to hold as ’twere the mirror up to nature: to show virtue her feature, scorn her own image, and the very age and body of the time his form and pressure.
What is best thing about Scrum?
Wow. There are so many good things, hard to choose the best.
- That we get to be ourselves (less than we pretended sometimes, more than we showed before)
- That we get to help others more effectively
- That we get to tell the truth
- That we deliver more business value (pretty important in a recession)
- That we can see the truth better
- That we can see the progress we have made (eg, by removing impediments)
- That we have more fun
- That we get to enjoy being in and contributing to a respectful team
- That we can have more pride in our work
OK, fine, but what is the hardest thing about Scrum?
Well, at first, it seems like figuring out all the practices is often the hardest. All the fine art of doing Scrum.
Then, Scrum makes more apparent all the problems we have doing our work. And new product development is always hard. And our organizations, it becomes quickly apparent, are beyond stupid in how they support the team. So, these painful truths are hard.
Then there is the relentless pursuit of perfection. It is hard, everyday, to admit that you and the team are not perfect yet, and there are more impediments to remove, more Kaizen to do, more change. Relentless. And hard on the ego. One wants to believe one can plateau out, one has reached perfection, and can mentally rest. Accepting this never-ending road is hard (although, once accepted, more fun).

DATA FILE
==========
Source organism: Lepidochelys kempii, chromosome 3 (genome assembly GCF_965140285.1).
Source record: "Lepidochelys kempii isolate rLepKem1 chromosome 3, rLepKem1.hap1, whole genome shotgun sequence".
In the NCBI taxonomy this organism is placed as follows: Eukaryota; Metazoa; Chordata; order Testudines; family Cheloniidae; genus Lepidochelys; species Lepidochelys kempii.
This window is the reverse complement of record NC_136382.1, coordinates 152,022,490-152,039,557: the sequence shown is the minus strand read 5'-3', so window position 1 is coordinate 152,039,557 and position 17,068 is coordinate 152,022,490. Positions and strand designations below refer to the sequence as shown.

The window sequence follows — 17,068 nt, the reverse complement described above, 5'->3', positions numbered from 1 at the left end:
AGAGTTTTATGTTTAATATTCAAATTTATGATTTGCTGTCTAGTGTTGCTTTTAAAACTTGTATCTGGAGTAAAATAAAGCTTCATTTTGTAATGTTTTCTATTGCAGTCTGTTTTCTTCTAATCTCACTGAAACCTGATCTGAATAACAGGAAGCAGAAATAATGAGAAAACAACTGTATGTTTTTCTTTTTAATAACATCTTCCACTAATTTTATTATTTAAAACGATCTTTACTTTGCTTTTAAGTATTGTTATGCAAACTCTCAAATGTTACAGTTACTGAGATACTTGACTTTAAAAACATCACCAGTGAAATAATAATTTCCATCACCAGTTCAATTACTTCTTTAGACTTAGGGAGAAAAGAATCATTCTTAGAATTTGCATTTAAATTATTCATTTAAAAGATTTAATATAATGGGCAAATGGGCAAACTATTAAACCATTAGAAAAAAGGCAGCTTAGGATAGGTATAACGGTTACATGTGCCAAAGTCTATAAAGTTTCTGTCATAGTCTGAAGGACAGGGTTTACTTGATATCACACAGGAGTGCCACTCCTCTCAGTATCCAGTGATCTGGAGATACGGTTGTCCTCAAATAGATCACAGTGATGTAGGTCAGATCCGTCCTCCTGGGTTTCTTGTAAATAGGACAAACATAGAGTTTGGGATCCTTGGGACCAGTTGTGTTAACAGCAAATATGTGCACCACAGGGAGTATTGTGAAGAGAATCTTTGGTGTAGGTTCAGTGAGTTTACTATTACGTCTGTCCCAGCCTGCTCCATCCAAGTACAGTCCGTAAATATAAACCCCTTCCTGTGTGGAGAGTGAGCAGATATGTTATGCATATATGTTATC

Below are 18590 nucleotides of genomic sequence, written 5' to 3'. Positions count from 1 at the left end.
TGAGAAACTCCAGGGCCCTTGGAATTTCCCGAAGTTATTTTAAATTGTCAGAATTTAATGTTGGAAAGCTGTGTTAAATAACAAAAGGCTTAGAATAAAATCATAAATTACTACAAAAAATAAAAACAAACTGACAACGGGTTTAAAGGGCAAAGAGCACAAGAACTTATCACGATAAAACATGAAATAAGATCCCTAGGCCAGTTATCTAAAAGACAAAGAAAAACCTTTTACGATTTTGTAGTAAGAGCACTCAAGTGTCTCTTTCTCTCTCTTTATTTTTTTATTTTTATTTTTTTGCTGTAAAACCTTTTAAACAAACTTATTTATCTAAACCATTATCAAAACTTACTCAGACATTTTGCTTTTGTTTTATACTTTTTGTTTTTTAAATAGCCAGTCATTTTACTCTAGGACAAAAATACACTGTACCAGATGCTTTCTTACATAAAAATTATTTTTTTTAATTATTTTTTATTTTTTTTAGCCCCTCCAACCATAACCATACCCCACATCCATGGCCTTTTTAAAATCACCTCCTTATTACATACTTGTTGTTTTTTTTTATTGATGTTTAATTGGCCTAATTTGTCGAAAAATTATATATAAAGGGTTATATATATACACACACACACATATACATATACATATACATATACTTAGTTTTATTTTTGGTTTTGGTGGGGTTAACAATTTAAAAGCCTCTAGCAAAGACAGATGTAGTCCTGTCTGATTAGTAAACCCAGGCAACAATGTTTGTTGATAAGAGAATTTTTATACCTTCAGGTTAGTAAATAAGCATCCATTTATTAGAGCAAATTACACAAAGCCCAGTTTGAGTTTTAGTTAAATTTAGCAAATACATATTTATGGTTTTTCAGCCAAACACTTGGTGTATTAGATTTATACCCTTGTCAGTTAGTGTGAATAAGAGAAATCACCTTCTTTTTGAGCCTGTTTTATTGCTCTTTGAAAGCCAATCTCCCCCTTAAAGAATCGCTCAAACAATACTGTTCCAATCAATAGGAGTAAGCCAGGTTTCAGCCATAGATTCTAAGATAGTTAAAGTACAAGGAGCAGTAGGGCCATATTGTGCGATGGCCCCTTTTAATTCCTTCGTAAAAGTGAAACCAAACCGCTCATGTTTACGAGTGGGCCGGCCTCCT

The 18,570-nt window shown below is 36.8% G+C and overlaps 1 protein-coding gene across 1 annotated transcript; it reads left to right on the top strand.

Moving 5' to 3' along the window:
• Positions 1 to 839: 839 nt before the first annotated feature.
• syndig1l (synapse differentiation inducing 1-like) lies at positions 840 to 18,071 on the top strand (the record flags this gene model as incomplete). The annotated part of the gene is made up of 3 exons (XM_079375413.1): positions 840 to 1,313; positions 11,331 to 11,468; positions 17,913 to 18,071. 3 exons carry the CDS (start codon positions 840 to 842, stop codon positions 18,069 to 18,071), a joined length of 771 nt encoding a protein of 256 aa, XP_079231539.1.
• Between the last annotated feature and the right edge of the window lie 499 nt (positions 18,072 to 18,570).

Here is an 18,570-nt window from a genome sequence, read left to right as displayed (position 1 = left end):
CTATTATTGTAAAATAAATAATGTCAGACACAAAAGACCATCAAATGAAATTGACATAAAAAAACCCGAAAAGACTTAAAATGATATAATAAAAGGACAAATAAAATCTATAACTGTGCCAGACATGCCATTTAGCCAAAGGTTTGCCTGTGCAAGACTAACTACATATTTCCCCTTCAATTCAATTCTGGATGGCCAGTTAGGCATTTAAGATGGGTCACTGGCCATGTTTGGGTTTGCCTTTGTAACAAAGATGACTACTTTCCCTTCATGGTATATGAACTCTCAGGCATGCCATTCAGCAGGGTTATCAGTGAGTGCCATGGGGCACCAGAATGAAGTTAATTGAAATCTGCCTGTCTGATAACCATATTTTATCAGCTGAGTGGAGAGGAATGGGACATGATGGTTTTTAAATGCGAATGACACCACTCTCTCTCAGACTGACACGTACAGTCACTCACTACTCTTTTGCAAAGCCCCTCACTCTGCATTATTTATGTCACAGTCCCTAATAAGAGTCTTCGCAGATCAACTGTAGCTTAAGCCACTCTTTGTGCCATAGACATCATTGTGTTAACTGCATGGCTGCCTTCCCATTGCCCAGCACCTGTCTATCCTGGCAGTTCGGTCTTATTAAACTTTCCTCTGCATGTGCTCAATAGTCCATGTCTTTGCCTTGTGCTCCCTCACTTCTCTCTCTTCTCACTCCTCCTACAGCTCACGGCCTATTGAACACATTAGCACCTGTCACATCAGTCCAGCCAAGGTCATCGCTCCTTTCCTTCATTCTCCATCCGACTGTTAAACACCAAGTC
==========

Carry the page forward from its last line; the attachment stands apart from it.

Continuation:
Finally there is the mirror. “Hi. I am Joe. I am a recovering waterfallic.” We have to admit that deep in our hearts, Scrum values and principles forever elude us. Yes, we get them some, maybe more on some days than others. But even the best of us want to follow other values and other principles sometimes. Even I (whomever “I” is).
I want a silver bullet.
I want to tell people how to do it.
I want to make the Team self-organize. [Is this an oxymoron or what? But we, in effect, say these things to ourselves.]
I want to be seen as the smartest (as though that were relevant to the Team’s success).
I want to have a contract, not accept that collaborating through change is more valuable.
I want to prove that my box/silo, which I can fully control [quite an illusion that one], is successful. Rather than accept that I only influence the success of the team. And that the only meaningful success is team success, really customer success.
And many more.
It is so easy, so normal, to think we ‘get it’ when we don’t.
I think it is very hard to see, and hard to accept, that we ourselves are stupid and revert back to ‘wrong’ ideas.
How to deal with this?
Umm. Very hard. Only simple things can be said. Continually question whether our thoughts and suggestions are consistent with Lean-Agile-Scrum values and principles. Allow others to continually question that. Assume that we are making some errors in this way, and ask ourselves “where are the areas where I am most violating the values and principles of Lean-Agile-Scrum?”
Let us struggle with this, with some compassion for ourselves. But with some renewed energy also, to, for example, ask for feedback.
PS. And we hope you like the Picasso. Girl before a mirror. Museum of Modern Art, NYC.